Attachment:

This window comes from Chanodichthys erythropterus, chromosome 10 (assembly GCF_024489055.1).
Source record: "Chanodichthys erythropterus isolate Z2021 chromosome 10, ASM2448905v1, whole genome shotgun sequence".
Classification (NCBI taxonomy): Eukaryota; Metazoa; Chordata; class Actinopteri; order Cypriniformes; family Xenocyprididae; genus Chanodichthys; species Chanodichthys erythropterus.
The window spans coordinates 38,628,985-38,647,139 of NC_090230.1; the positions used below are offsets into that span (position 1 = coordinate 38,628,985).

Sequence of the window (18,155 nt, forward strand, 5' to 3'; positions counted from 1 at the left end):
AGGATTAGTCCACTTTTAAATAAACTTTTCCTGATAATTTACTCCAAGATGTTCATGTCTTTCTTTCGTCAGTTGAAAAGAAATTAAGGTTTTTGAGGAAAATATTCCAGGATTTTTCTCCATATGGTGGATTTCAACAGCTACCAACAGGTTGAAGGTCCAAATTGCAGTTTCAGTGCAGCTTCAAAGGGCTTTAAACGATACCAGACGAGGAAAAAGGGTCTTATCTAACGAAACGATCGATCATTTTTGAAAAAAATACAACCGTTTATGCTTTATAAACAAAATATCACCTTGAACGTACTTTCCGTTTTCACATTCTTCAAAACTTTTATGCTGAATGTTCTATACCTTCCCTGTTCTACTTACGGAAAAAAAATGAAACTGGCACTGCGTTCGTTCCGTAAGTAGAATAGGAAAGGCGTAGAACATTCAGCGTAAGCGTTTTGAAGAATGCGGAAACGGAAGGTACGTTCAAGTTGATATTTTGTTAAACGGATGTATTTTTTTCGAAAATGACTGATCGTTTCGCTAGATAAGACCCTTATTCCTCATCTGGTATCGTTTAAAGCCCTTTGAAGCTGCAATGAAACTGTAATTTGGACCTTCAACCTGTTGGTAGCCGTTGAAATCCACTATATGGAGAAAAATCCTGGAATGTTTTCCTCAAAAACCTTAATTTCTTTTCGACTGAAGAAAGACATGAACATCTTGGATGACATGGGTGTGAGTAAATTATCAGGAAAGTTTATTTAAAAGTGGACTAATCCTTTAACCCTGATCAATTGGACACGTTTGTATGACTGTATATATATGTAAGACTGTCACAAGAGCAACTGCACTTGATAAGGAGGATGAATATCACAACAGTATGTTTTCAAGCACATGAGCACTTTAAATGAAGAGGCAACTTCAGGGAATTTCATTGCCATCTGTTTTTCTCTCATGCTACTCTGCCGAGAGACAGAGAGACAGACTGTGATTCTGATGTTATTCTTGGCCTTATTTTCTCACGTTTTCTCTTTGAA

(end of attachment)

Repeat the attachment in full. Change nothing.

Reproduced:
This window comes from Chanodichthys erythropterus, chromosome 10 (assembly GCF_024489055.1).
Source record: "Chanodichthys erythropterus isolate Z2021 chromosome 10, ASM2448905v1, whole genome shotgun sequence".
Classification (NCBI taxonomy): Eukaryota; Metazoa; Chordata; class Actinopteri; order Cypriniformes; family Xenocyprididae; genus Chanodichthys; species Chanodichthys erythropterus.
The window spans coordinates 38,628,985-38,647,139 of NC_090230.1; the positions used below are offsets into that span (position 1 = coordinate 38,628,985).

Sequence of the window (18,155 nt, forward strand, 5' to 3'; positions counted from 1 at the left end):
AGGATTAGTCCACTTTTAAATAAACTTTTCCTGATAATTTACTCCAAGATGTTCATGTCTTTCTTTCGTCAGTTGAAAAGAAATTAAGGTTTTTGAGGAAAATATTCCAGGATTTTTCTCCATATGGTGGATTTCAACAGCTACCAACAGGTTGAAGGTCCAAATTGCAGTTTCAGTGCAGCTTCAAAGGGCTTTAAACGATACCAGACGAGGAAAAAGGGTCTTATCTAACGAAACGATCGATCATTTTTGAAAAAAATACAACCGTTTATGCTTTATAAACAAAATATCACCTTGAACGTACTTTCCGTTTTCACATTCTTCAAAACTTTTATGCTGAATGTTCTATACCTTCCCTGTTCTACTTACGGAAAAAAAATGAAACTGGCACTGCGTTCGTTCCGTAAGTAGAATAGGAAAGGCGTAGAACATTCAGCGTAAGCGTTTTGAAGAATGCGGAAACGGAAGGTACGTTCAAGTTGATATTTTGTTAAACGGATGTATTTTTTTCGAAAATGACTGATCGTTTCGCTAGATAAGACCCTTATTCCTCATCTGGTATCGTTTAAAGCCCTTTGAAGCTGCAATGAAACTGTAATTTGGACCTTCAACCTGTTGGTAGCCGTTGAAATCCACTATATGGAGAAAAATCCTGGAATGTTTTCCTCAAAAACCTTAATTTCTTTTCGACTGAAGAAAGACATGAACATCTTGGATGACATGGGTGTGAGTAAATTATCAGGAAAGTTTATTTAAAAGTGGACTAATCCTTTAACCCTGATCAATTGGACACGTTTGTATGACTGTATATATATGTAAGACTGTCACAAGAGCAACTGCACTTGATAAGGAGGATGAATATCACAACAGTATGTTTTCAAGCACATGAGCACTTTAAATGAAGAGGCAACTTCAGGGAATTTCATTGCCATCTGTTTTTCTCTCATGCTACTCTGCCGAGAGACAGAGAGACAGACTGTGATTCTGATGTTATTCTTGGCCTTATTTTCTCACGTTTTCTCTTTGAA